The 2021 NFL Draft is in the rearview mirror, but newly drafted players still have work to do with rookie minicamp dates looming. Let’s look at when the 2021 rookie minicamps will occur, the latest news, and where all 32 NFL franchises will hold them.
Editor note: This article is accurate as of May 6 at 1:00 PM. As new information is known, this article will be updated.
When are the 2021 NFL rookie minicamps?
The 2021 NFL rookie minicamps dates are either between May 7-10 or May 14-17. Teams choose one of those weeks with which to hold their rookie minicamps.
May 7-10: Indianapolis Colts, Las Vegas Raiders, New York Jets
May 14-17: Arizona Cardinals, Atlanta Falcons, Buffalo Bills, Baltimore Ravens, Carolina Panthers, Cincinnati Bengals, Cleveland Browns, Chicago Bears, Dallas Cowboys, Denver Broncos, Detroit Lions, Green Bay Packers, Houston Texans, Kansas City Chiefs, Los Angeles Chargers, Los Angeles Rams, Jacksonville Jaguars, Miami Dolphins, Minnesota Vikings, New England Patriots, New Orleans Saints, New York Giants, Philadelphia Eagles, San Francisco 49ers, Seattle Seahawks, Pittsburgh Steelers, Tampa Bay Buccaneers, Tennessee Titans, Washington Football Team
Who will be attending NFL rookie minicamps?
As the name indicates, NFL rookie minicamps usually see a team’s group of rookies getting ingrained with their new system during the designated dates. However, teams usually invite several unsigned players to “try out.” These players serve a dual role. They provide opposing players for the rookies to go up against, and they are auditioning for a place on the team’s roster.
As Tom Pelissero reported at the end of April, things will be a little different this offseason. While NFL franchises will have their draftees and undrafted free agents at rookie minicamp, they will be limited in the number of “try-out players” they can have present.
Where are the 2021 rookie minicamps being held?
NFL teams usually hold their rookie minicamps at their facilities. Some will be at their training facilities, while others will host the minicamp at their stadium. This is different from training camps, where teams often take their team out of the facilities for a period to train at an external site.
What should be expected from minicamps?
Rookie minicamps are valuable for NFL teams as it allows them to put rookies through their paces between the designated dates. This gives the rookies an early opportunity to get reps in their new team’s system. When rookie minicamps were canceled last offseason, Tampa Bay Buccaneers head coach Bruce Arians estimated that rookies lost around 400 reps. That is valuable time for any player to learn and grow.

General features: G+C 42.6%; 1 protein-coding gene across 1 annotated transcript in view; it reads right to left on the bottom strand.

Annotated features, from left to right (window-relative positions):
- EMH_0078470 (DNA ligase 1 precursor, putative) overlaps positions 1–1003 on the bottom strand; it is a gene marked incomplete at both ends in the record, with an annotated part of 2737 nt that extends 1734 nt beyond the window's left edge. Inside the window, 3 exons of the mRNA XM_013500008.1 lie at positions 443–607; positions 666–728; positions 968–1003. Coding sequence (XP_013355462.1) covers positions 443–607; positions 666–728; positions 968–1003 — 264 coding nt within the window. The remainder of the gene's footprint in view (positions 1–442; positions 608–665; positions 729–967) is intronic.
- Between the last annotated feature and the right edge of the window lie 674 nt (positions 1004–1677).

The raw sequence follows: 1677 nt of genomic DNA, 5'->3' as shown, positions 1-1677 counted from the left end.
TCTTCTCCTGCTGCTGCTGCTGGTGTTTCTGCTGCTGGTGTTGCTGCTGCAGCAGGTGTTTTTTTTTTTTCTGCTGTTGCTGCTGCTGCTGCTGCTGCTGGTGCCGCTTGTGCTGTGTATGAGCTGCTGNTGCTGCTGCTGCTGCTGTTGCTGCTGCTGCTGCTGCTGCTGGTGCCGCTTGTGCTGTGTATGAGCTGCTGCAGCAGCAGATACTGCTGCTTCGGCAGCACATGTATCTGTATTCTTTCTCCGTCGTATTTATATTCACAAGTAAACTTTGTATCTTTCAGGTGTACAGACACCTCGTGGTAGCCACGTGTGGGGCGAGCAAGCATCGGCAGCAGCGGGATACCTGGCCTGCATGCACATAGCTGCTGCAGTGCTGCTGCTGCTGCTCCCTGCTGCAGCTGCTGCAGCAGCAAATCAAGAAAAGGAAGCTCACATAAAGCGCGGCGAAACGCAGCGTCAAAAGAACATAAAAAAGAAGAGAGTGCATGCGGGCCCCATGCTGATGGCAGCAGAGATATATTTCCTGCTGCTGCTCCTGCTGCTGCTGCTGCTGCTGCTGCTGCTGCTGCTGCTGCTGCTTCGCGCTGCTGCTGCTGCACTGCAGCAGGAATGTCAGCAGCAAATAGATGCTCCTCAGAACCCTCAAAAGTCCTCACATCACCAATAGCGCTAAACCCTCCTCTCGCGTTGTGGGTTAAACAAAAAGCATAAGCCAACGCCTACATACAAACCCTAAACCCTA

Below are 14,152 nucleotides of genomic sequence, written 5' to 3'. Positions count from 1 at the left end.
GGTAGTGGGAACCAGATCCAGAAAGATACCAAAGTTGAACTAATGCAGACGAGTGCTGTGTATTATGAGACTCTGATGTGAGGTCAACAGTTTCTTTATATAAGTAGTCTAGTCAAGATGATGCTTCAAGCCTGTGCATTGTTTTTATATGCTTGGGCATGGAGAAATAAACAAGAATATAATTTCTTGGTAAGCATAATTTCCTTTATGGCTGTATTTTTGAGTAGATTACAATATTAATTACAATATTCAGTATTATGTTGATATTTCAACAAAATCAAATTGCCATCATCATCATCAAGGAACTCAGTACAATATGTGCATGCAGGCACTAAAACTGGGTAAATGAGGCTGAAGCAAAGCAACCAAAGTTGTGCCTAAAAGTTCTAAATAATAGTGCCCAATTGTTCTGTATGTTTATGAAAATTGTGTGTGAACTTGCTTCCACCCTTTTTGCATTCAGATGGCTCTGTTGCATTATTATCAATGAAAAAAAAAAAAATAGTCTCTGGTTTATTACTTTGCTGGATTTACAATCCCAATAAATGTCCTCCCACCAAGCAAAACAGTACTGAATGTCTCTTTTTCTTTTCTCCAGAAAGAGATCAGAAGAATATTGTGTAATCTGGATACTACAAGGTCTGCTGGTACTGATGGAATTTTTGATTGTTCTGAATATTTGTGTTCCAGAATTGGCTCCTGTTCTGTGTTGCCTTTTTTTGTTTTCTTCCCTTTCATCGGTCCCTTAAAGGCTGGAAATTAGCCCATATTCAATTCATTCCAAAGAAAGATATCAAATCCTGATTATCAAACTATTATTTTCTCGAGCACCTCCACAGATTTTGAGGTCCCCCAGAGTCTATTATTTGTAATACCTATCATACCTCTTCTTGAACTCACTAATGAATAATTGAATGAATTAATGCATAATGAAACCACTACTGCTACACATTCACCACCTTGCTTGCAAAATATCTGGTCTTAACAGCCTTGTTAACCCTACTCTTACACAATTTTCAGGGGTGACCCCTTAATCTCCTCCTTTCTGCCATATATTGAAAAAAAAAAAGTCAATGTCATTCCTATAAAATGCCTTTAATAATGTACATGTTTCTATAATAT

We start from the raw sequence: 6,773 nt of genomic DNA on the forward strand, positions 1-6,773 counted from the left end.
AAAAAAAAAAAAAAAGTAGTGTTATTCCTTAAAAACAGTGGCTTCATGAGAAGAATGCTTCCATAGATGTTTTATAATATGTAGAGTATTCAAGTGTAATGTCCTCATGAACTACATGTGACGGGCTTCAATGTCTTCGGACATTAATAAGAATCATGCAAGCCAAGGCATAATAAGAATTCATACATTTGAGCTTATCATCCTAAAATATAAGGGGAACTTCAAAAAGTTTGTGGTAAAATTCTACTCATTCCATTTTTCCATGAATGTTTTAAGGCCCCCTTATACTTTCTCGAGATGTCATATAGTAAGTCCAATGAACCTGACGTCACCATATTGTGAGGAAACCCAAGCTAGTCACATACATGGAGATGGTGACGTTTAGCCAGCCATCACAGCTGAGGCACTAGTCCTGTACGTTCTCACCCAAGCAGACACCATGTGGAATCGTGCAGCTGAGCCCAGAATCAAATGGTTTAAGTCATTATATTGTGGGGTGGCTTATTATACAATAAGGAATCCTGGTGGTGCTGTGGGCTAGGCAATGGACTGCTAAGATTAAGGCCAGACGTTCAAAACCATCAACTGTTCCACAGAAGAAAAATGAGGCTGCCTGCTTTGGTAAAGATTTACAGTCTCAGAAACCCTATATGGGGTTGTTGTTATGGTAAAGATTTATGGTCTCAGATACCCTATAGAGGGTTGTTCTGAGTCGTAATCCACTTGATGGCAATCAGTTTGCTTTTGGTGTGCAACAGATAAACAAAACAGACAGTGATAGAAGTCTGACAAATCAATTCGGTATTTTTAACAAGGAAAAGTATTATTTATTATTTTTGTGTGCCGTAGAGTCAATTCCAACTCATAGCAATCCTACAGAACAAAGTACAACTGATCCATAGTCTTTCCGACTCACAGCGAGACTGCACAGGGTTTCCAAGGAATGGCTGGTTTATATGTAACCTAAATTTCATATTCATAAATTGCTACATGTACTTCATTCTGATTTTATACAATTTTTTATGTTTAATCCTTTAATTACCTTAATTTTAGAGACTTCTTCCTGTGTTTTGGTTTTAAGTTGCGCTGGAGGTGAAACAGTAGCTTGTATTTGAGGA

Rookie minicamps bring a mix of classroom and on-field work
What makes rookie minicamps so valuable is that players can get meaningful insight into the team they were drafted by. This often starts in the classroom, where rookies can watch film and learn crucial elements from the team’s coaching staff. The classroom element can be replicated in virtual sessions. Still, as anyone who has experienced home working/learning in the last 12 months can attest, it is hard to replace the experience of in-person education.
Once rookies complete film sessions, they head out onto the field. Outside, the coaching staff puts them through their paces. On-field practices are an opportunity for a player to demonstrate in person what those coaches have seen on film.
It is also a chance to begin dispelling any negatives that surrounded them entering the draft. For example, an excellent way to prove you do not have issues with drops is to catch every pass thrown your way in front of your coaches.
Rookie minicamps are voluntary. Players can choose not to attend but it is rare to see a young player choosing not to attend. Even injured players will often report to their minicamp for at least the classroom sessions.
Rookie minicamps can see NFL prospects dreams be over before they begin
Rookie minicamps immediately put the newly drafted players under pressure. A week or two after being selected, a subpar performance can see a player released before he even meets the rest of his teammates. That is even more so the case for undrafted free agents and late-round selections.
Usually, a Day 1 or 2 selection can afford a bad day or two and it not affect their place on the roster. For those guys at the back end of the draft, one lousy hour can be the end. That does not mean the pressure is not on for more highly-regarded players. A few poor outings might sow a seed of doubt in the back of their coaches’ minds heading into training camp.
The counter to all of that is the potential rewards. UDFAs and tryout players can earn themselves a place on the 90-man roster. Once they have that, they then have a shot at making the 53-man roster. Meanwhile, the highly-drafted players have the chance to make strides towards starting in their first season. In a short space of time, a lot may happen.
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